How is it that 40% of food is thrown out in America, yet 14 million children go to bed and to school hungry?
According to a 2018 study by the Annie E. Foundation, these children represent 19% of all kids nationwide who live in food insecure households, which means that their families lack the necessary resources to buy food for everyone in their homes. Consequently, when children do not get enough to eat, their mental and physical health suffers and they struggle to learn, concentrate and adapt to their surroundings.
In an effort to combat food insecurity in the schools, “Share Tables” are popping up in cafeterias across the country which aim to address both problems in one fell swoop.
The new initiative backed by the United States Department of Agriculture strives to feed kids in need all while saving nutritious, usable food from landfills. All students need to do is leave unwanted food and drinks at a designated station where others can help themselves. Any food left at the end of the day can go towards after school programs or a nearby shelter or nonprofit.
One example of the tremendous success of Share Tables are the Madison County schools in Kentucky. Food Service Director, Scott Anderson said this is the second year they have had Share Tables in all 19 schools and that they save anywhere from $300-400 per day due to the repurposing of allowable items, realizing annual savings of $50,000 per year. Madison County provides both a free breakfast and free lunch to all students.
Scott said initially he tried it in a few schools and once he saw the tremendous savings, resources they conserved and how it taught kids to share, that he implemented it in all 19 schools. Additionally, the mindset of his staff changed by realizing that good food was going to waste and kids were going away hungry. In the majority of Madison County Schools they have a trained staff member monitor the Share Table to ensure only allow able products are returned. An allowable product is a packaged food item provided by the school, unpeeled whole fruit, milk and juice. In some schools Scott purchased “Share Carts” and “Coolcheck” pans to keep temperature sensitive products safely according to local health regulations and HACCP guidelines.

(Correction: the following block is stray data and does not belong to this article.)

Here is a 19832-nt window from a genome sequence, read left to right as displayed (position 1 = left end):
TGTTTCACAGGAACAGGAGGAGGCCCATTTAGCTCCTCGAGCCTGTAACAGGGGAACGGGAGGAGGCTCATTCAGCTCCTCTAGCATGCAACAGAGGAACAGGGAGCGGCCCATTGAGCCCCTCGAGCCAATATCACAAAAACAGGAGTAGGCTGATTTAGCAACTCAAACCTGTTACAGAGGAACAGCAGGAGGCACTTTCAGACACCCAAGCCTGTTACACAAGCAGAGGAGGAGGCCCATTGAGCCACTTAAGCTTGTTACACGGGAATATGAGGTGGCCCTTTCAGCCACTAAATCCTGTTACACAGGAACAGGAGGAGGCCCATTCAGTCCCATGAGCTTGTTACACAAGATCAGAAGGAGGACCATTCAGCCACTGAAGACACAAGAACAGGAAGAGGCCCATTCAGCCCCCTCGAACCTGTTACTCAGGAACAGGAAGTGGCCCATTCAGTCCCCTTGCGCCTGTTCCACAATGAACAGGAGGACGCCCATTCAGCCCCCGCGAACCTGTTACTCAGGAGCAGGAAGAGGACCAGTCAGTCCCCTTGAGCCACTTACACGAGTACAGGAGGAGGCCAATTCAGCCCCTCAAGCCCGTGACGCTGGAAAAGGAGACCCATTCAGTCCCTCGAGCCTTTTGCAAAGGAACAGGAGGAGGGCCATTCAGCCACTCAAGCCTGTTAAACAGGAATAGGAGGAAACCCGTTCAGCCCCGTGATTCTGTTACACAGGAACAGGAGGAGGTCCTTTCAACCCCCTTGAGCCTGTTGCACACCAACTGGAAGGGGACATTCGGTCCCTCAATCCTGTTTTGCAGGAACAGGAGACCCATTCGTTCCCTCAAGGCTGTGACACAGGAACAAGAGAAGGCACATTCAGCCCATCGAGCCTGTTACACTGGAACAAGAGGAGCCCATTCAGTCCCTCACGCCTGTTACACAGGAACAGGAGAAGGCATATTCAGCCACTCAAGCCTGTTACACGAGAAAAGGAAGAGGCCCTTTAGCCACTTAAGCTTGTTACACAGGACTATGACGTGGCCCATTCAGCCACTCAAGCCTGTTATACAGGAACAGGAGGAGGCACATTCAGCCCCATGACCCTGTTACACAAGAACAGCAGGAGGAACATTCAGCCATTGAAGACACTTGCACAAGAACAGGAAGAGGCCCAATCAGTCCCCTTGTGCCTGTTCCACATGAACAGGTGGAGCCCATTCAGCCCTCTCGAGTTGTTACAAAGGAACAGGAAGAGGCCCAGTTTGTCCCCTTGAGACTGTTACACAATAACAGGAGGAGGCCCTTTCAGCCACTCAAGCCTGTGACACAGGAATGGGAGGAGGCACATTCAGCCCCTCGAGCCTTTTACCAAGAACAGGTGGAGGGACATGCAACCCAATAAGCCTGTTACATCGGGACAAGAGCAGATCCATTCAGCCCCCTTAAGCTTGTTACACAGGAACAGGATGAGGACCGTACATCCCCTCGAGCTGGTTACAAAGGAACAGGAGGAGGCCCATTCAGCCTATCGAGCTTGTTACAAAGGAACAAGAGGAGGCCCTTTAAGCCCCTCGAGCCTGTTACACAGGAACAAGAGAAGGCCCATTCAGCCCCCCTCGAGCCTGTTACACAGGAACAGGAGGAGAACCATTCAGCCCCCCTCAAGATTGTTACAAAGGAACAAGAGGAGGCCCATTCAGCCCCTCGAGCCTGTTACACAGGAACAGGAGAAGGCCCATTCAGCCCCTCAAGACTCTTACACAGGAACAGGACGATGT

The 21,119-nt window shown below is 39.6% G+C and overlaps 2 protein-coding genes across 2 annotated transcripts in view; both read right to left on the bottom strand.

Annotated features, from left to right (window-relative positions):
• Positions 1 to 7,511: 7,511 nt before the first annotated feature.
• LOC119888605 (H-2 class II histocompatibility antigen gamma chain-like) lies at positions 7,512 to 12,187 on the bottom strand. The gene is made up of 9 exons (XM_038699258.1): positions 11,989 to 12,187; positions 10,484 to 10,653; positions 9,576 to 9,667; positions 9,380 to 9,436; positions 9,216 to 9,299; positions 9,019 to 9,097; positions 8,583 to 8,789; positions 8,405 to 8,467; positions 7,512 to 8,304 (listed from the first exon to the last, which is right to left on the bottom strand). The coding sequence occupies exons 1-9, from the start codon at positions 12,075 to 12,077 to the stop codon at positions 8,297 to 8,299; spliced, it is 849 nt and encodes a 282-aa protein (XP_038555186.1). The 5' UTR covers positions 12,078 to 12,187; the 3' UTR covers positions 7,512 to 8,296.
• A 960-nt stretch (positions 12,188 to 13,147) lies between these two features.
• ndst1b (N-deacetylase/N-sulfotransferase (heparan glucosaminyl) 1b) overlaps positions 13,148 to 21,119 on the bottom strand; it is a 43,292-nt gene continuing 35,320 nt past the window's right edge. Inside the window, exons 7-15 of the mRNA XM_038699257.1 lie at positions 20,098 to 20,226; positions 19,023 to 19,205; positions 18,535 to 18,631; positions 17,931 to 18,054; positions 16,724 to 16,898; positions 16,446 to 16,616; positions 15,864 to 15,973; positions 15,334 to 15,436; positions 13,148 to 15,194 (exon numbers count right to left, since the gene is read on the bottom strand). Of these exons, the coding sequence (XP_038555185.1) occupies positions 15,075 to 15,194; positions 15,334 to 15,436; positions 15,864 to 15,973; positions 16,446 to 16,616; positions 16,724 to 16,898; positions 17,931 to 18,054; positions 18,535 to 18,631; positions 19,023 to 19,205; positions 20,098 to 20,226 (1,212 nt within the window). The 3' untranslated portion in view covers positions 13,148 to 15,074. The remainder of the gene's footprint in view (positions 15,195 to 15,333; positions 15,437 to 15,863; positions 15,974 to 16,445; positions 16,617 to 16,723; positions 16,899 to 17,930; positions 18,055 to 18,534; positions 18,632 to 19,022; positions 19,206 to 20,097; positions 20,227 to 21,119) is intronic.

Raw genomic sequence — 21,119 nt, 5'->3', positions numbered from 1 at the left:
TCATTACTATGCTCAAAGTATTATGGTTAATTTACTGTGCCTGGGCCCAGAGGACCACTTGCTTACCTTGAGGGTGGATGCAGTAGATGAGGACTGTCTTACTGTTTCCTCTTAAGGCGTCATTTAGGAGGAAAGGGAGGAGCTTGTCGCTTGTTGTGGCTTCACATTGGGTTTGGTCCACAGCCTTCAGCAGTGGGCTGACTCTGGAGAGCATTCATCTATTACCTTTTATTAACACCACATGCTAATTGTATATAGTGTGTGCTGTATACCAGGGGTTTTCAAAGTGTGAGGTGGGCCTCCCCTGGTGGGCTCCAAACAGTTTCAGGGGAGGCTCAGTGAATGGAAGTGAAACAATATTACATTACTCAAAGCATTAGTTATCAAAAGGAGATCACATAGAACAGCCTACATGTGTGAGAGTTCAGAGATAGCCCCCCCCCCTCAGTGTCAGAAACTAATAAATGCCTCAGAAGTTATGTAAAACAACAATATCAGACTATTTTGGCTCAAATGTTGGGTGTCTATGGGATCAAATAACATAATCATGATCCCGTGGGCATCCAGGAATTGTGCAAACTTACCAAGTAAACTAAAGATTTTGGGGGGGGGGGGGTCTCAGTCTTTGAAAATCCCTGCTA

Scott’s program allows kids to take one food item from the Share Table at lunch time and all remaining product is provided to sports teams and after school program participants. I asked if any of the kids felt awkward about taking something from the Share Table and he said “not at all, it is a huge success!”
The idea makes extra sense when you consider the restrictions of the Federal School Lunch Program. Cafeterias cannot reserve something from the day before and law dictates that students must take a certain amount of food, even if they don’t like a particular food item or feel hungry. While legal ambiguities kept campuses from doing something similar, the USDA released a memo supporting the “innovative strategy.”
Although the USDA advocates Share Tables, before implementing in your own school, you should familiarize yourself with pertinent state and local health regulations that govern what foods and drinks can be saved and the manner in which they must be kept.
However, to ensure total compliance with food safety requirements, operators should discuss plans for a Share Table with their local health department prior to implementation. Further, schools must ensure that their policies for saving and sharing food or beverage items are consistent with the Hazard Analysis and Critical Control Point (HACCP), plan 2.
And finally, you’ll like the fact that the only equipment needed to start your own Share Table that meets all state and local health code regulations is a “ShareCart” from New Age Industrial and a couple “Coolcheck” pans made by Carlisle Foodservice Products which are very affordable and available from your commercial food equipment supplier.So join the hundreds of other schools who are doing their part to stop hunger and reduce waste by starting your Share Table today! Find a Zink school foodservice representative to get help in implementing a share table at your school.